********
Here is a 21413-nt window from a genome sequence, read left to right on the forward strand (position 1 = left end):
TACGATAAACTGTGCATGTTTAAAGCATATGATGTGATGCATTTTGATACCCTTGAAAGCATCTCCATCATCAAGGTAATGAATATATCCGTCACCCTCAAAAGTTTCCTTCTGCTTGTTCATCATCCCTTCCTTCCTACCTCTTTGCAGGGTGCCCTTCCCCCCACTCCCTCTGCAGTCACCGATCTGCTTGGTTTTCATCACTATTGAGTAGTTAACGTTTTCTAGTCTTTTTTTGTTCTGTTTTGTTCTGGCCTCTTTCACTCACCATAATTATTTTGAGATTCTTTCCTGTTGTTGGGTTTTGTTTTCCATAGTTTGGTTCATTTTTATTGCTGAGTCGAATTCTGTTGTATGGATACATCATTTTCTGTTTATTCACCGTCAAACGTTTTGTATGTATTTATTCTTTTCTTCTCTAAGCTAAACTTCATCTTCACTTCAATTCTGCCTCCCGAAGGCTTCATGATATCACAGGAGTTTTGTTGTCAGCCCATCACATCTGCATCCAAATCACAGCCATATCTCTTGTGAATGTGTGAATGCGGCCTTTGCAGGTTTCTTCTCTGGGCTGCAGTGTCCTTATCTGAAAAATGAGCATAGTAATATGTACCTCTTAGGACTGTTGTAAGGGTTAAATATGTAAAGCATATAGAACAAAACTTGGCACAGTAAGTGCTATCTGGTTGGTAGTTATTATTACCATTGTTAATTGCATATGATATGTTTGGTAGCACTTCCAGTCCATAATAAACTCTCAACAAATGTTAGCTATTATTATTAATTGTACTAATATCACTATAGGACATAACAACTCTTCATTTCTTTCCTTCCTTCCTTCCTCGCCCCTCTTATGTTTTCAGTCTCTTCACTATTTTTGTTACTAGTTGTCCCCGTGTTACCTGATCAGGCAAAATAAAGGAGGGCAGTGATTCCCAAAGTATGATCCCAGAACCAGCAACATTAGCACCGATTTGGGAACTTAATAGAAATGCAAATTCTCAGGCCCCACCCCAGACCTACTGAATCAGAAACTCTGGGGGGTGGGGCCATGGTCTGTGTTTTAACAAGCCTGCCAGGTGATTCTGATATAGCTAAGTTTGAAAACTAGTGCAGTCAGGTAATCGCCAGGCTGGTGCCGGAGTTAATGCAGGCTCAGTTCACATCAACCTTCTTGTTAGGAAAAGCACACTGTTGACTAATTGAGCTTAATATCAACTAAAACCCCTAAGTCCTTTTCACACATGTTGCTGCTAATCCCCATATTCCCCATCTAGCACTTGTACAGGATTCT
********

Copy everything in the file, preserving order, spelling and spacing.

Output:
Here is a 21413-nt window from a genome sequence, read left to right on the forward strand (position 1 = left end):
TACGATAAACTGTGCATGTTTAAAGCATATGATGTGATGCATTTTGATACCCTTGAAAGCATCTCCATCATCAAGGTAATGAATATATCCGTCACCCTCAAAAGTTTCCTTCTGCTTGTTCATCATCCCTTCCTTCCTACCTCTTTGCAGGGTGCCCTTCCCCCCACTCCCTCTGCAGTCACCGATCTGCTTGGTTTTCATCACTATTGAGTAGTTAACGTTTTCTAGTCTTTTTTTGTTCTGTTTTGTTCTGGCCTCTTTCACTCACCATAATTATTTTGAGATTCTTTCCTGTTGTTGGGTTTTGTTTTCCATAGTTTGGTTCATTTTTATTGCTGAGTCGAATTCTGTTGTATGGATACATCATTTTCTGTTTATTCACCGTCAAACGTTTTGTATGTATTTATTCTTTTCTTCTCTAAGCTAAACTTCATCTTCACTTCAATTCTGCCTCCCGAAGGCTTCATGATATCACAGGAGTTTTGTTGTCAGCCCATCACATCTGCATCCAAATCACAGCCATATCTCTTGTGAATGTGTGAATGCGGCCTTTGCAGGTTTCTTCTCTGGGCTGCAGTGTCCTTATCTGAAAAATGAGCATAGTAATATGTACCTCTTAGGACTGTTGTAAGGGTTAAATATGTAAAGCATATAGAACAAAACTTGGCACAGTAAGTGCTATCTGGTTGGTAGTTATTATTACCATTGTTAATTGCATATGATATGTTTGGTAGCACTTCCAGTCCATAATAAACTCTCAACAAATGTTAGCTATTATTATTAATTGTACTAATATCACTATAGGACATAACAACTCTTCATTTCTTTCCTTCCTTCCTTCCTCGCCCCTCTTATGTTTTCAGTCTCTTCACTATTTTTGTTACTAGTTGTCCCCGTGTTACCTGATCAGGCAAAATAAAGGAGGGCAGTGATTCCCAAAGTATGATCCCAGAACCAGCAACATTAGCACCGATTTGGGAACTTAATAGAAATGCAAATTCTCAGGCCCCACCCCAGACCTACTGAATCAGAAACTCTGGGGGGTGGGGCCATGGTCTGTGTTTTAACAAGCCTGCCAGGTGATTCTGATATAGCTAAGTTTGAAAACTAGTGCAGTCAGGTAATCGCCAGGCTGGTGCCGGAGTTAATGCAGGCTCAGTTCACATCAACCTTCTTGTTAGGAAAAGCACACTGTTGACTAATTGAGCTTAATATCAACTAAAACCCCTAAGTCCTTTTCACACATGTTGCTGCTAATCCCCATATTCCCCATCTAGCACTTGTACAGGATTCT